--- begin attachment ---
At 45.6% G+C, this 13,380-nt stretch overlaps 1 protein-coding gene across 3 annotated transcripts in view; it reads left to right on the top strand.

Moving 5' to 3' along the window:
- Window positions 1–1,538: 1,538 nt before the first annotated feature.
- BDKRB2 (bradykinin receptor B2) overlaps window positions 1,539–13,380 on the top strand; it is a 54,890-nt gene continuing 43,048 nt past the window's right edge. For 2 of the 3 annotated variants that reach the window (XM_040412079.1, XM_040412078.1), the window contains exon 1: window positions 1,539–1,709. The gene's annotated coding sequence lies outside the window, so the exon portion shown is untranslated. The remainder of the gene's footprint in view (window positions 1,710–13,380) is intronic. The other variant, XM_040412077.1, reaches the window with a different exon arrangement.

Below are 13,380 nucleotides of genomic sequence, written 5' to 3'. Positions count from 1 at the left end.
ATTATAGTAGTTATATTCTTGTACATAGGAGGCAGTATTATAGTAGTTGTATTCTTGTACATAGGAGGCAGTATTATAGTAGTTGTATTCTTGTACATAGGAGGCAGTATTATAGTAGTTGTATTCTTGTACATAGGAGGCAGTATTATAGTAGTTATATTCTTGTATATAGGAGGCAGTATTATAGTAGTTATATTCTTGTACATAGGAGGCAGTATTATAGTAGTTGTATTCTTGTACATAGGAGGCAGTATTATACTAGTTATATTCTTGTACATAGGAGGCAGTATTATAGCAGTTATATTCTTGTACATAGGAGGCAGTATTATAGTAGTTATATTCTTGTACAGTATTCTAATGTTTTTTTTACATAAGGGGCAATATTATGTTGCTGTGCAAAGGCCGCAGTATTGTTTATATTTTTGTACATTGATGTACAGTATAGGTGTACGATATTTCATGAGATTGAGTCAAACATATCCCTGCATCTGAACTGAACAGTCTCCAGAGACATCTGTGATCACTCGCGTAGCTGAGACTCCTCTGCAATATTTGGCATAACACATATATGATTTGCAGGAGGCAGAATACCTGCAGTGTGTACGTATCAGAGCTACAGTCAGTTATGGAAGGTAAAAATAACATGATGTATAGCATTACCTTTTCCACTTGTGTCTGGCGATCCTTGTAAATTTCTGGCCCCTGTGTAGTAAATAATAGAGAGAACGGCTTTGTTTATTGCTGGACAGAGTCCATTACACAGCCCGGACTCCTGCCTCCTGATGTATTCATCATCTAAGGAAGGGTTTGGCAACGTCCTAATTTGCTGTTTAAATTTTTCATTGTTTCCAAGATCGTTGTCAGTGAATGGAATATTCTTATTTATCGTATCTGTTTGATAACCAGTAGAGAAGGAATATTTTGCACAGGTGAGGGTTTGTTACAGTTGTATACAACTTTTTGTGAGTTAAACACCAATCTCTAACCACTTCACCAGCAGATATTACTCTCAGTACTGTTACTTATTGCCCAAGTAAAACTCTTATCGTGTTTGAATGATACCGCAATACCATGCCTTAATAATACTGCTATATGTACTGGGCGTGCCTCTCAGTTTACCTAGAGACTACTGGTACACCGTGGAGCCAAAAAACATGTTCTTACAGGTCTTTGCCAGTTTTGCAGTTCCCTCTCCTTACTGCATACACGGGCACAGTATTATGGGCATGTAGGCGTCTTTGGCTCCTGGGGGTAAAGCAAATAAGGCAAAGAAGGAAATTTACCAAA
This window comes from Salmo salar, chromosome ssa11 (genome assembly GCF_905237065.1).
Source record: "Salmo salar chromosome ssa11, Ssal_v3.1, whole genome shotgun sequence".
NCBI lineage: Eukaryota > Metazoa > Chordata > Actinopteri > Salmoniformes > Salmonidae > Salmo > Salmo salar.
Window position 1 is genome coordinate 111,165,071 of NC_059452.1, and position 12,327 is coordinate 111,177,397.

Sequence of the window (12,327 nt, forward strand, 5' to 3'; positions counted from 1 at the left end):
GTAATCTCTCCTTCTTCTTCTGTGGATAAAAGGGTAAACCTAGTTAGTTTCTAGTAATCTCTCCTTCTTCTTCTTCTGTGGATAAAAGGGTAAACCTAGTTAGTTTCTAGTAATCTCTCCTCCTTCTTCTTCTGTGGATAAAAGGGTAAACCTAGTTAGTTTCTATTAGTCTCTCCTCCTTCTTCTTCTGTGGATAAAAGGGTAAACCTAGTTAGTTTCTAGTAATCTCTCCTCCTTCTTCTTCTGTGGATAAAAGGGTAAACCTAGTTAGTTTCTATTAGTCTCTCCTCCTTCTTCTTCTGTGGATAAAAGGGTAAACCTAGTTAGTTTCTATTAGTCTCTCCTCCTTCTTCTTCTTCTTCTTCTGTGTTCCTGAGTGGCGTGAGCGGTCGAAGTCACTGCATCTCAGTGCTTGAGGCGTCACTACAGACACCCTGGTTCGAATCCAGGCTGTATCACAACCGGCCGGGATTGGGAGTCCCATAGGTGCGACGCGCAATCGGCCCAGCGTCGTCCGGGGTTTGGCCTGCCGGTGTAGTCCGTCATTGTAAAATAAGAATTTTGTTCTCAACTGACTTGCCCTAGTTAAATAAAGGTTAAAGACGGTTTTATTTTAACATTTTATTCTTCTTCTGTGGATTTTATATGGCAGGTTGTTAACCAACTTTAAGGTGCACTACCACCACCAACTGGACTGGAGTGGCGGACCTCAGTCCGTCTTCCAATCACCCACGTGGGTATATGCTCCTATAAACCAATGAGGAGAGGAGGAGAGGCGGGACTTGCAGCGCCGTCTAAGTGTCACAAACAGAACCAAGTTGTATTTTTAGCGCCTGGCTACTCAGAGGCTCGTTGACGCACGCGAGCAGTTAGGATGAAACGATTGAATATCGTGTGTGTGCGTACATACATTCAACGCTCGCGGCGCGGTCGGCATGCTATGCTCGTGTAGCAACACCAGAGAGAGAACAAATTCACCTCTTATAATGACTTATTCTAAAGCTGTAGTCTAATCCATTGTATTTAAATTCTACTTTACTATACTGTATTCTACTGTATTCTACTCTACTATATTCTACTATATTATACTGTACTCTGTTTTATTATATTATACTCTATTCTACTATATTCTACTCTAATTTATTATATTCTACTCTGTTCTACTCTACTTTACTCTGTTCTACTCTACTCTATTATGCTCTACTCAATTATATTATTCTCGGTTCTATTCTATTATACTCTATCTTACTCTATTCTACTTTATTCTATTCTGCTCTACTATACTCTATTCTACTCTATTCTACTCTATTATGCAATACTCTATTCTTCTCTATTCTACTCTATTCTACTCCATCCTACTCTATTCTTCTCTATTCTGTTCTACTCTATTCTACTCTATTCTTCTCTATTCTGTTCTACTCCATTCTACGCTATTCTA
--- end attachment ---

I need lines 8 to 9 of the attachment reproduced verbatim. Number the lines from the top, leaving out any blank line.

Source record: "Salmo salar chromosome ssa11, Ssal_v3.1, whole genome shotgun sequence".
NCBI lineage: Eukaryota > Metazoa > Chordata > Actinopteri > Salmoniformes > Salmonidae > Salmo > Salmo salar.